In 1985, there were at most modest differences between Republicans and Democrats in views of press bias, fairness, the accuracy of news stories and whether powerful people and institutions exert too much influence over news organizations.
By the late 1990s, more Republicans than Democrats said the press was politically biased and tended to favor one side in dealing with political and social issues. Yet on basic issues relating to press professionalism and the accuracy of news stories, there continued to be no significant partisan differences.
During George W. Bush’s presidency, the partisan gap over most views of press performance increased markedly. In 2005, the proportion of Republicans saying news stories are often inaccurate reached a high of 68%: just 47% of Democrats agreed. Roughly a third of Republicans (34%) said news organizations were “not professional,” compared with 20% of Democrats.
But the most striking change during the Bush years came in opinions about whether news organizations “stand up for America” or are “too critical of America.” The proportion of Republicans saying the press is too critical of America jumped from 47% in 2003 to 67% in 2005; at the same time, the partisan gap in views on this issue nearly tripled – from 15 points to 43 points.
In the current survey, opinions about whether the press is too critical of America – as well as whether its stories are inaccurate and whether it tends to favor one side on political issues – have become less partisan as Democratic criticisms of news organizations have increased.
At the same time, however, the partisan gap has widened since 2007 in opinions about whether news organizations are not professional (from eight to 21 points) and are often influenced by powerful people and organizations (from 10 points to 17 points). In both cases, Republicans express more negative views of news organizations than at any point in the 24-year history of the survey; 39% say news organizations are not professional while 83% say they are often influenced by the powerful.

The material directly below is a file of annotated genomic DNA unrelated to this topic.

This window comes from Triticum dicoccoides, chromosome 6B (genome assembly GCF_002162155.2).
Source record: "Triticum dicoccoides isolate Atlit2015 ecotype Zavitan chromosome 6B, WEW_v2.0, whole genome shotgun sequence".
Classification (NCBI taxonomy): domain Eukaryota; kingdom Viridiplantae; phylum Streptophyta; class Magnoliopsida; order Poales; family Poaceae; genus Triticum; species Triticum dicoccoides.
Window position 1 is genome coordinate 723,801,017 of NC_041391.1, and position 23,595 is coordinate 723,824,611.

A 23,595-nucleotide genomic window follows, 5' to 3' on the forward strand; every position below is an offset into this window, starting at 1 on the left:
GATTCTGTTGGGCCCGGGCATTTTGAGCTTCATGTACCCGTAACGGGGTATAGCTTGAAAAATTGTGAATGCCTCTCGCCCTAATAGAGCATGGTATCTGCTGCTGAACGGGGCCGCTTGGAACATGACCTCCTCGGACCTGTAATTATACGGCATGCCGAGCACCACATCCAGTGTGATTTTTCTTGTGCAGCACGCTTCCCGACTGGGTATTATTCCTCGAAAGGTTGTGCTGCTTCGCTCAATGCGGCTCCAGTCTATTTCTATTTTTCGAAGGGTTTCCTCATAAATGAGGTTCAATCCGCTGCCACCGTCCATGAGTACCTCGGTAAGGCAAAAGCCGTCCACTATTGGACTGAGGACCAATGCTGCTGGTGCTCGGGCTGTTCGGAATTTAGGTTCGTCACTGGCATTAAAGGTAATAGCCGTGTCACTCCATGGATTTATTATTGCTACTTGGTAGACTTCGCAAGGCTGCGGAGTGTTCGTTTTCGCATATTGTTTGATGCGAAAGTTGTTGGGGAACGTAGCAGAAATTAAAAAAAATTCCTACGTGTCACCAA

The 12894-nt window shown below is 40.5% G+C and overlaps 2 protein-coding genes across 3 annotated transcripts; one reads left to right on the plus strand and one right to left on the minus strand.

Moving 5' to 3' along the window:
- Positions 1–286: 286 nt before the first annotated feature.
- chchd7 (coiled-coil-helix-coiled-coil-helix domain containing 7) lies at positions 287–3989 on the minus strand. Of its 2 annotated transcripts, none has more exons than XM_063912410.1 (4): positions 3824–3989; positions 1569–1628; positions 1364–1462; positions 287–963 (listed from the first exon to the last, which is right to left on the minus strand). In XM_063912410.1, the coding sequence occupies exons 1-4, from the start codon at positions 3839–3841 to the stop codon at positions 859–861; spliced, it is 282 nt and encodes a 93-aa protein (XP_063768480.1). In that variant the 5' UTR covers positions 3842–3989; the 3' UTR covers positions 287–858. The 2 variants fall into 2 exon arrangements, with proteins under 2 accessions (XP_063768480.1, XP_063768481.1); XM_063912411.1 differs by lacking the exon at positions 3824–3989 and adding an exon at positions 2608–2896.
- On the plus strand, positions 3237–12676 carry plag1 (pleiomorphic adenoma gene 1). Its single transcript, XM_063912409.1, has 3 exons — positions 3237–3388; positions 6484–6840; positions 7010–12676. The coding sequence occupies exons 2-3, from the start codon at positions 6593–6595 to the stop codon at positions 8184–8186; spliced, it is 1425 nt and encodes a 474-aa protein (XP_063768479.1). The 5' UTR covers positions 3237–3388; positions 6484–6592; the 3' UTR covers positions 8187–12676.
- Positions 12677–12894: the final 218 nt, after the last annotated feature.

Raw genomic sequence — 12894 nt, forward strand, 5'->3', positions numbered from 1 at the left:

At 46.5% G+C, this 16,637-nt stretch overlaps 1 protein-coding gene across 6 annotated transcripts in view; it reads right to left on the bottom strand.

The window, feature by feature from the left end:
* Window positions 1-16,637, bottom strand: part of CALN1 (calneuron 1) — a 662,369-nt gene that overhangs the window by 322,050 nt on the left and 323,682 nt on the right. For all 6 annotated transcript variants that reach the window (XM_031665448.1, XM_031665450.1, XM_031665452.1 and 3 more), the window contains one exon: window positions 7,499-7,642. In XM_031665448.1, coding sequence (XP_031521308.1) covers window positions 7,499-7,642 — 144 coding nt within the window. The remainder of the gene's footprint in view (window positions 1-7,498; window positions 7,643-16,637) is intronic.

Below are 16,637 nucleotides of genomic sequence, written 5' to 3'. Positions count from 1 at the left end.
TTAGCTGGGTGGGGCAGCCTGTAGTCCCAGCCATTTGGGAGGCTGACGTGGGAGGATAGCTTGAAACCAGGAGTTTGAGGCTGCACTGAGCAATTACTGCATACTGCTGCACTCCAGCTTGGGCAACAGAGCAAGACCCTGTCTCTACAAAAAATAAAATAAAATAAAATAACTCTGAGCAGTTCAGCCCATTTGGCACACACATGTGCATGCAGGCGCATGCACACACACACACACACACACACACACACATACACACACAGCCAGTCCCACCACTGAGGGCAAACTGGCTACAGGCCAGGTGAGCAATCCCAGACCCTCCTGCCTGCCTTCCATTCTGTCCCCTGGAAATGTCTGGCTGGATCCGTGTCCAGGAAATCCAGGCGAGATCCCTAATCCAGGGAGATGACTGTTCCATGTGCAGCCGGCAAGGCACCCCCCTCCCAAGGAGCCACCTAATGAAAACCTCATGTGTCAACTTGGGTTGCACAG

Fox Viewers More Critical
Attitudes about the press also differ by where people get their news. The Fox News audience, which includes a larger share of Republicans than do the audiences for other news outlets, is far more critical of the press’s performance.
Where Fox News viewers particularly stand out is in their low regard for the patriotism and morals of news organizations. Nearly six-in-ten (59%) of those who say they get most national and international news from Fox News say news organizations are too critical of America. By contrast, smaller percentages of those who rely on the internet (44%), newspapers (41%), CNN (39%) or the broadcast networks (36%) express this view. In addition, Fox News viewers are the only audience in which a majority (51%) says news organizations are immoral rather than moral.
Yet those who go online for national and international news also give the press relatively low ratings. Notably, 80% of the online news audience says that news stories are often inaccurate, which is only slightly less than the percentage of Fox News viewers (86%) and greater than the proportions of other news audiences expressing this view. In addition, 39% of those who say their main source of news is the internet say news organizations are declining in influence; that compares with roughly a third of Fox News and CNN viewers and smaller proportions of those who rely on network news and newspapers.
Views of Obama Coverage
About six-in-ten Americans (62%) say that news organizations are being fair to the Obama administration, while 23% say media coverage has been unfair. Nearly three-quarters of Republicans (73%) say coverage of the administration has been fair, compared with 54% of Democrats and 67% of independents.
Historically, members of the party controlling the White House have been less likely to see coverage of the administration as fair. In November 2005, for example, 50% of the public said that coverage of George W. Bush’s administration was fair. While about two-thirds of Democrats (68%) viewed the coverage as fair, just a quarter of Republicans (25%) agreed.
In February 1998, shortly after the initial allegations that President Clinton had had a sexual relationship with a White House intern, the public was divided in its views of coverage of Bill Clinton’s administration; 49% said it was fair, while 44% said it was unfair. Only about a third of Democrats (34%) thought coverage of the administration had been fair, compared with 66% of Republicans and 54% of independents.